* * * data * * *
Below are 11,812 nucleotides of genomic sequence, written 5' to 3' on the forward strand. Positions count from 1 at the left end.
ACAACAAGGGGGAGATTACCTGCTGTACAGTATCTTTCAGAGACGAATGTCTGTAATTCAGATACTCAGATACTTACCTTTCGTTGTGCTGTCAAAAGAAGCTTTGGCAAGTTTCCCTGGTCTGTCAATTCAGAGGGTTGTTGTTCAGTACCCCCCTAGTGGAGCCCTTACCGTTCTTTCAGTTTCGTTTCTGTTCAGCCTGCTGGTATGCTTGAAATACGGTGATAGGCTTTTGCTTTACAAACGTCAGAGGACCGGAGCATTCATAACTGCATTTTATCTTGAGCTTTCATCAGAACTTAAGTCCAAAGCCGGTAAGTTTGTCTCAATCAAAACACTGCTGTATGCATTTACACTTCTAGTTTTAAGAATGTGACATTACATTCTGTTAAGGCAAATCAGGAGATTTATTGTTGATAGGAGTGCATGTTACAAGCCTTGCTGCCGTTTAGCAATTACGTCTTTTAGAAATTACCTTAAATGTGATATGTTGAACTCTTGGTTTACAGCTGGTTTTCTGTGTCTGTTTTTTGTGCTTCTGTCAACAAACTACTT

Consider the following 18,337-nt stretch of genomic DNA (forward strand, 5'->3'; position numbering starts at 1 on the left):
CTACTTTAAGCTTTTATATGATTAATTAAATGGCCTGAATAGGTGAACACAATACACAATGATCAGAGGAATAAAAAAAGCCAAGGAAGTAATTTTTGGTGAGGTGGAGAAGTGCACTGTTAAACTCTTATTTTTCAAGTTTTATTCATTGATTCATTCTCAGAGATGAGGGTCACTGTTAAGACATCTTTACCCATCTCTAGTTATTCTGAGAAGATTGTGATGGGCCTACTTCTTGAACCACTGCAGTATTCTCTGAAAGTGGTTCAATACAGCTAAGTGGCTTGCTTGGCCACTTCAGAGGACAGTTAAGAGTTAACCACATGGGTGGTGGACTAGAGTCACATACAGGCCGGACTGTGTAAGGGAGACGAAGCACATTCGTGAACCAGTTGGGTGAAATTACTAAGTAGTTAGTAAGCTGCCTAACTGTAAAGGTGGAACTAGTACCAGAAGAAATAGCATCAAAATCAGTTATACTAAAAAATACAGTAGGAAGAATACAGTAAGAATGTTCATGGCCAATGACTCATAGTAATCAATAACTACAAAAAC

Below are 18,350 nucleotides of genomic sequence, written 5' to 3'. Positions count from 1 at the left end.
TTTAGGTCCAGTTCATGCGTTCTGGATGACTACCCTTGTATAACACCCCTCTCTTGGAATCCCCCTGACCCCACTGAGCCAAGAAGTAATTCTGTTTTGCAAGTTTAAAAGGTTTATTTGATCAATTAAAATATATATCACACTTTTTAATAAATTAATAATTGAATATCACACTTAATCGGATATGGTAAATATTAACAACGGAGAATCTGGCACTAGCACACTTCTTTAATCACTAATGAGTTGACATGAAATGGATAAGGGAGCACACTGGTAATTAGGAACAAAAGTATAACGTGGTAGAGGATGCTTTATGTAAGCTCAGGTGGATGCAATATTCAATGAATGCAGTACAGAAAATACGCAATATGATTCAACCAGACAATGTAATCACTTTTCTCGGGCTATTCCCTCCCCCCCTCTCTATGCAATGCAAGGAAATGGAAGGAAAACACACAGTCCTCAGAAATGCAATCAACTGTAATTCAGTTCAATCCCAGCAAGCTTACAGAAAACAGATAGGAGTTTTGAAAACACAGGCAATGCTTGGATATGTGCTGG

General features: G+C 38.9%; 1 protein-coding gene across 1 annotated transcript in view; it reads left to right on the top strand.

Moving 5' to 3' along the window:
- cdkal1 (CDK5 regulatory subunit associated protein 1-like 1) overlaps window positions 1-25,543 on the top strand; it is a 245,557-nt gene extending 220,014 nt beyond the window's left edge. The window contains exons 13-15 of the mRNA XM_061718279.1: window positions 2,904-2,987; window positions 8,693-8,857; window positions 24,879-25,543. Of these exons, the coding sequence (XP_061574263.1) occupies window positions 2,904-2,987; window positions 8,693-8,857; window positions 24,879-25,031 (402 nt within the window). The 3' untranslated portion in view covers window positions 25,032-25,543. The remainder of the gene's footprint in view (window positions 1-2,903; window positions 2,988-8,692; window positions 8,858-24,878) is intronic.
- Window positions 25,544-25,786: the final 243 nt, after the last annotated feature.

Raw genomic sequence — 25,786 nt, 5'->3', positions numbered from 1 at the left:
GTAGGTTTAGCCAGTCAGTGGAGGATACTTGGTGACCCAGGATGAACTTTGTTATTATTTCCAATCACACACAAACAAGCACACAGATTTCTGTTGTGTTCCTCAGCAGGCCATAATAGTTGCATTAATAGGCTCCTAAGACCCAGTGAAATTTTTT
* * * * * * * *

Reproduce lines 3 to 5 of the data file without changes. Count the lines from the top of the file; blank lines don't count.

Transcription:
Consider the following 18,337-nt stretch of genomic DNA (forward strand, 5'->3'; position numbering starts at 1 on the left):
CTACTTTAAGCTTTTATATGATTAATTAAATGGCCTGAATAGGTGAACACAATACACAATGATCAGAGGAATAAAAAAAGCCAAGGAAGTAATTTTTGGTGAGGTGGAGAAGTGCACTGTTAAACTCTTATTTTTCAAGTTTTATTCATTGATTCATTCTCAGAGATGAGGGTCACTGTTAAGACATCTTTACCCATCTCTAGTTATTCTGAGAAGATTGTGATGGGCCTACTTCTTGAACCACTGCAGTATTCTCTGAAAGTGGTTCAATACAGCTAAGTGGCTTGCTTGGCCACTTCAGAGGACAGTTAAGAGTTAACCACATGGGTGGTGGACTAGAGTCACATACAGGCCGGACTGTGTAAGGGAGACGAAGCACATTCGTGAACCAGTTGGGTGAAATTACTAAGTAGTTAGTAAGCTGCCTAACTGTAAAGGTGGAACTAGTACCAGAAGAAATAGCATCAAAATCAGTTATACTAAAAAATACAGTAGGAAGAATACAGTAAGAATGTTCATGGCCAATGACTCATAGTAATCAATAACTACAAAAAC

Below are 18,350 nucleotides of genomic sequence, written 5' to 3'. Positions count from 1 at the left end.